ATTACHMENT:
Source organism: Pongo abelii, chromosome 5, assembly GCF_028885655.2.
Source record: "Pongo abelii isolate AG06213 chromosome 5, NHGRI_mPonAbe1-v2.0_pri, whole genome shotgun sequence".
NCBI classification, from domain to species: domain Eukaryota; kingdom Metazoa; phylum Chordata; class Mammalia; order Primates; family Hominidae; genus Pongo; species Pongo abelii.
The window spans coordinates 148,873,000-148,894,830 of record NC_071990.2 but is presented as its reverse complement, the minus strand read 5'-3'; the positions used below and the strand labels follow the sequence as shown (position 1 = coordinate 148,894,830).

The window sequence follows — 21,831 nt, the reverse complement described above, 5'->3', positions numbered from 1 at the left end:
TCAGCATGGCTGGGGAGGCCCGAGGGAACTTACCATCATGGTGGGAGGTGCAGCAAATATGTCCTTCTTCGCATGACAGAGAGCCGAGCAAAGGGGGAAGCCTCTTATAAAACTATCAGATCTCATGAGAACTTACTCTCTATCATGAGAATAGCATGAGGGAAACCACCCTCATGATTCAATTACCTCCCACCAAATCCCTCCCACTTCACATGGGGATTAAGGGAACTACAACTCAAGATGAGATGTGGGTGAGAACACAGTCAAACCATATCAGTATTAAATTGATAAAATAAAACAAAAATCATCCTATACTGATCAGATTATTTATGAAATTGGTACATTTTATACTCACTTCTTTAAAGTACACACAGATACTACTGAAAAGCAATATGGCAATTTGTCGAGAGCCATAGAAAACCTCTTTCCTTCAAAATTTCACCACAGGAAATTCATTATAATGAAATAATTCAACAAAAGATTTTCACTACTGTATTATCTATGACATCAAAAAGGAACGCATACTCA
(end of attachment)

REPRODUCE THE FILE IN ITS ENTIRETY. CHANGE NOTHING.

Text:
Source organism: Pongo abelii, chromosome 5, assembly GCF_028885655.2.
Source record: "Pongo abelii isolate AG06213 chromosome 5, NHGRI_mPonAbe1-v2.0_pri, whole genome shotgun sequence".
NCBI classification, from domain to species: domain Eukaryota; kingdom Metazoa; phylum Chordata; class Mammalia; order Primates; family Hominidae; genus Pongo; species Pongo abelii.
The window spans coordinates 148,873,000-148,894,830 of record NC_071990.2 but is presented as its reverse complement, the minus strand read 5'-3'; the positions used below and the strand labels follow the sequence as shown (position 1 = coordinate 148,894,830).

The window sequence follows — 21,831 nt, the reverse complement described above, 5'->3', positions numbered from 1 at the left end:
TCAGCATGGCTGGGGAGGCCCGAGGGAACTTACCATCATGGTGGGAGGTGCAGCAAATATGTCCTTCTTCGCATGACAGAGAGCCGAGCAAAGGGGGAAGCCTCTTATAAAACTATCAGATCTCATGAGAACTTACTCTCTATCATGAGAATAGCATGAGGGAAACCACCCTCATGATTCAATTACCTCCCACCAAATCCCTCCCACTTCACATGGGGATTAAGGGAACTACAACTCAAGATGAGATGTGGGTGAGAACACAGTCAAACCATATCAGTATTAAATTGATAAAATAAAACAAAAATCATCCTATACTGATCAGATTATTTATGAAATTGGTACATTTTATACTCACTTCTTTAAAGTACACACAGATACTACTGAAAAGCAATATGGCAATTTGTCGAGAGCCATAGAAAACCTCTTTCCTTCAAAATTTCACCACAGGAAATTCATTATAATGAAATAATTCAACAAAAGATTTTCACTACTGTATTATCTATGACATCAAAAAGGAACGCATACTCA